SOUTH BEND - Researchers from the University of Notre Dame say they received $180.6 million in research funding for fiscal year 2019, a more than 27% increase over the previous year. The funding supported projects to address what the university calls globally significant issues, including vector-borne diseases, cancer, psychology, nanotechnology, and hypersonics.

Some of the awards researchers recieved include:

  • A $7.8 million grant, which is part of a $38.1 million, five-year commitment from the Semiconductor Research Corporation and Defense Advanced Research Projects Agency for the Applications and Systems-Driven Center for Energy-Efficient Integrated Nanotechnologies 
  • A $5.9 million grant award that is part of a larger $33.7 million, five-year commitment from Unitaid to determine the efficacy of a spatial repellent product in the prevention of mosquito-borne diseases like malaria
  • A $1.8 million award from Lilly Endowment Inc. to continue research examining the wellbeing of pastors and priests to be engaged in ministry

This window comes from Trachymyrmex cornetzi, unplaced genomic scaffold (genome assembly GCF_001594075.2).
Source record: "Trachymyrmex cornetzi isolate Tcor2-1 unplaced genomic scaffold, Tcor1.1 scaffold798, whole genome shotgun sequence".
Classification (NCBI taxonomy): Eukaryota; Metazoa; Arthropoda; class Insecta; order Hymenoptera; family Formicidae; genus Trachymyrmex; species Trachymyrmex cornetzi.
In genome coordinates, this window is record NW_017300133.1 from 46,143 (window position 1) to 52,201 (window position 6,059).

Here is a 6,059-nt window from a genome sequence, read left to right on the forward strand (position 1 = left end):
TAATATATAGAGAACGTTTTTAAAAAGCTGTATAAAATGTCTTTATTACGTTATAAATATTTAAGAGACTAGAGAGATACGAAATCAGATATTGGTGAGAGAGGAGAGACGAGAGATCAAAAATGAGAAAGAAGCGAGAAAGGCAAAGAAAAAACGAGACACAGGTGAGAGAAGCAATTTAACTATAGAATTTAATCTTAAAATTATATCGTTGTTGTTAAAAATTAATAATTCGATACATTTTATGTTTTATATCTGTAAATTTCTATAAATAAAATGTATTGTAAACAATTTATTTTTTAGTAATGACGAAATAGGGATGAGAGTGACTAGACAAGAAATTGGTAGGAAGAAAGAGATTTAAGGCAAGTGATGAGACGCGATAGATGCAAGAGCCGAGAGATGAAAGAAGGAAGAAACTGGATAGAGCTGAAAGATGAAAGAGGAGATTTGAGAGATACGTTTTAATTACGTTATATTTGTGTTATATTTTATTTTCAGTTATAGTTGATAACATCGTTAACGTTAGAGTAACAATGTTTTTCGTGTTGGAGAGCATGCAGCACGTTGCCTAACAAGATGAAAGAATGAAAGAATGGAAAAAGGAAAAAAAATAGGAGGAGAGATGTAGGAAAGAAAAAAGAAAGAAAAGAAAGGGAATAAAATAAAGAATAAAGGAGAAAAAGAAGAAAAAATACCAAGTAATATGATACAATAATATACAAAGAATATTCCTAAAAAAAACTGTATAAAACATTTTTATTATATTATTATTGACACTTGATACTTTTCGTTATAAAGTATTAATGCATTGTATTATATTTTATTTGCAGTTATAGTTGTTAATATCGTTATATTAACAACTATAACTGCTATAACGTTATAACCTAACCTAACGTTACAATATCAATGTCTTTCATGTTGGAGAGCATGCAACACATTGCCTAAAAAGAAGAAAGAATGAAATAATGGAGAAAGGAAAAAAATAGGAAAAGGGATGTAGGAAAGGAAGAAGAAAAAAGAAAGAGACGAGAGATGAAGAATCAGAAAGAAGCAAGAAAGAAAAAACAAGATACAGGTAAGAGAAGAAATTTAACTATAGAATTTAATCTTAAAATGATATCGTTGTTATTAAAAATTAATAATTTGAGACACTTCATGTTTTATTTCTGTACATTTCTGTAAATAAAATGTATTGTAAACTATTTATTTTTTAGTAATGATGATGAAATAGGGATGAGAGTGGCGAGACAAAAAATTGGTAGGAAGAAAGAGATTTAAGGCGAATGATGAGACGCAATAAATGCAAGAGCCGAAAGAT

• A nearly $1 million grant, which is part of a $5.4 million commitment from the U.S. Agency for International Development  to assess the feasibility and conduct long-term retrospective impact evaluations of USAID-funded activities
  • More than $900,000 award that is part of a $2.1 million commitment from the John Templeton Foundation for a program to incorporate science and the philosophy of science in conversation with theology in Indian and Pakistani madrasas, which are centralized institutions aimed at preparing Islamic religious leaders
  •  A $21.5 million grant, part of a larger $42.4 million five-year commitment, from Lilly Endowment Inc. to Thomas G. Burish, the Charles and Jill Fischer Provost, for the formation of the Labs for Industry Futures and Transformation Network, which will enhance and link cutting-edge expertise, technologies, workforce development programs and innovation-based facilities throughout the surrounding community

“The consistent, exceptional growth in research funding over the last few years is a testament to the hard work of Notre Dame’s talented researchers and their desire to have a positive impact,” said Robert Bernhard, vice president for research and professor in the Department of Aerospace and Mechanical Engineering in a news release. “These awards have an effect both here on campus and beyond — to our students who gain hands on experiences in archives and laboratories, to our local community which benefits from increased inward investment in the South Bend-Elkhart region, and to faculty, postdoctoral scholars and other researchers who translate their findings into real-world applications.”